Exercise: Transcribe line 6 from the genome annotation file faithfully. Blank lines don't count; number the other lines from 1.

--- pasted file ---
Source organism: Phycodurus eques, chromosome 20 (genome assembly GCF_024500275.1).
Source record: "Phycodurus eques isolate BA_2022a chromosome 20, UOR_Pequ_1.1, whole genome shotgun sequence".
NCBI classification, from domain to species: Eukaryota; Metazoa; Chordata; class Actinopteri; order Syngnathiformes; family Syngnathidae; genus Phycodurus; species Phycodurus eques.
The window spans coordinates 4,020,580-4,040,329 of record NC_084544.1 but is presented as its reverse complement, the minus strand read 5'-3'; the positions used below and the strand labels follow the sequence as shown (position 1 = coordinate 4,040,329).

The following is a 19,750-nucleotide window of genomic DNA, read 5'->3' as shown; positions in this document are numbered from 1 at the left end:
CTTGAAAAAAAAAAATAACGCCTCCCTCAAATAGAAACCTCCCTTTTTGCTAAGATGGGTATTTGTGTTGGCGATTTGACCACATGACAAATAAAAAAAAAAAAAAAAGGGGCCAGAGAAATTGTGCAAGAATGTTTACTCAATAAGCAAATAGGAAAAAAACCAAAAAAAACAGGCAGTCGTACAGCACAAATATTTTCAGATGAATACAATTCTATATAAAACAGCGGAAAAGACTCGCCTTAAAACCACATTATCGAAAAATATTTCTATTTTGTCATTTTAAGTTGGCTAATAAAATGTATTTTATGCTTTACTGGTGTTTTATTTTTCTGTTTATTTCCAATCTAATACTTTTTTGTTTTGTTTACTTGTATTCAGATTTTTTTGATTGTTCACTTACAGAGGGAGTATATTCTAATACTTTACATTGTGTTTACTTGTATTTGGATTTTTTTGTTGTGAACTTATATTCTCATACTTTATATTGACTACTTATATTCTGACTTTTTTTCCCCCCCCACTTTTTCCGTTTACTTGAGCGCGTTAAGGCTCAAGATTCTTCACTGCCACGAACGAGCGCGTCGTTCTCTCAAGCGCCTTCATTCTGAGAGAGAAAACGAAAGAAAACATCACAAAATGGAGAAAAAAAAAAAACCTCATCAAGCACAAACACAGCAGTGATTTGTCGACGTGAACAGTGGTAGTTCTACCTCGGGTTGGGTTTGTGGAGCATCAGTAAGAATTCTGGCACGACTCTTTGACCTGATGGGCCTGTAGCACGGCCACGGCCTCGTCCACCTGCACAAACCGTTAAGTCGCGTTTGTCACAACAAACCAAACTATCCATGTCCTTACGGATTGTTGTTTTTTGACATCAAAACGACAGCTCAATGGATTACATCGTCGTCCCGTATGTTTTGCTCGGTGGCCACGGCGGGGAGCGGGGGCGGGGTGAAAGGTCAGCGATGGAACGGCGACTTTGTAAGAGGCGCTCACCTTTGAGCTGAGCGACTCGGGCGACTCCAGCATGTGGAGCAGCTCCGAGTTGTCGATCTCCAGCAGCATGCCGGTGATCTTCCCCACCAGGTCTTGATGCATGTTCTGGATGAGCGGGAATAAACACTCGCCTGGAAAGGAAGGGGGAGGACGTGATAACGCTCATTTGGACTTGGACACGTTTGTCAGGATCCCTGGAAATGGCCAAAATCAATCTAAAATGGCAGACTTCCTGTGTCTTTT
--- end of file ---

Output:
CTTGAAAAAAAAAAATAACGCCTCCCTCAAATAGAAACCTCCCTTTTTGCTAAGATGGGTATTTGTGTTGGCGATTTGACCACATGACAAATAAAAAAAAAAAAAAAAGGGGCCAGAGAAATTGTGCAAGAATGTTTACTCAATAAGCAAATAGGAAAAAAACCAAAAAAAACAGGCAGTCGTACAGCACAAATATTTTCAGATGAATACAATTCTATATAAAACAGCGGAAAAGACTCGCCTTAAAACCACATTATCGAAAAATATTTCTATTTTGTCATTTTAAGTTGGCTAATAAAATGTATTTTATGCTTTACTGGTGTTTTATTTTTCTGTTTATTTCCAATCTAATACTTTTTTGTTTTGTTTACTTGTATTCAGATTTTTTTGATTGTTCACTTACAGAGGGAGTATATTCTAATACTTTACATTGTGTTTACTTGTATTTGGATTTTTTTGTTGTGAACTTATATTCTCATACTTTATATTGACTACTTATATTCTGACTTTTTTTCCCCCCCCACTTTTTCCGTTTACTTGAGCGCGTTAAGGCTCAAGATTCTTCACTGCCACGAACGAGCGCGTCGTTCTCTCAAGCGCCTTCATTCTGAGAGAGAAAACGAAAGAAAACATCACAAAATGGAGAAAAAAAAAAAACCTCATCAAGCACAAACACAGCAGTGATTTGTCGACGTGAACAGTGGTAGTTCTACCTCGGGTTGGGTTTGTGGAGCATCAGTAAGAATTCTGGCACGACTCTTTGACCTGATGGGCCTGTAGCACGGCCACGGCCTCGTCCACCTGCACAAACCGTTAAGTCGCGTTTGTCACAACAAACCAAACTATCCATGTCCTTACGGATTGTTGTTTTTTGACATCAAAACGACAGCTCAATGGATTACATCGTCGTCCCGTATGTTTTGCTCGGTGGCCACGGCGGGGAGCGGGGGCGGGGTGAAAGGTCAGCGATGGAACGGCGACTTTGTAAGAGGCGCTCACCTTTGAGCTGAGCGACTCGGGCGACTCCAGCATGTGGAGCAGCTCCGAGTTGTCGATCTCCAGCAGCATGCCGGTGATCTTCCCCACCAGGTCTTGATGCATGTTCTGGATGAGCGGGAATAAACACTCGCCTGGAAAGGAAGGGGGAGGACGTGATAACGCTCATTTGGACTTGGACACGTTTGTCAGGATCCCTGGAAATGGCCAAAATCAATCTAAAATGGCAGACTTCCTGTGTCTTTT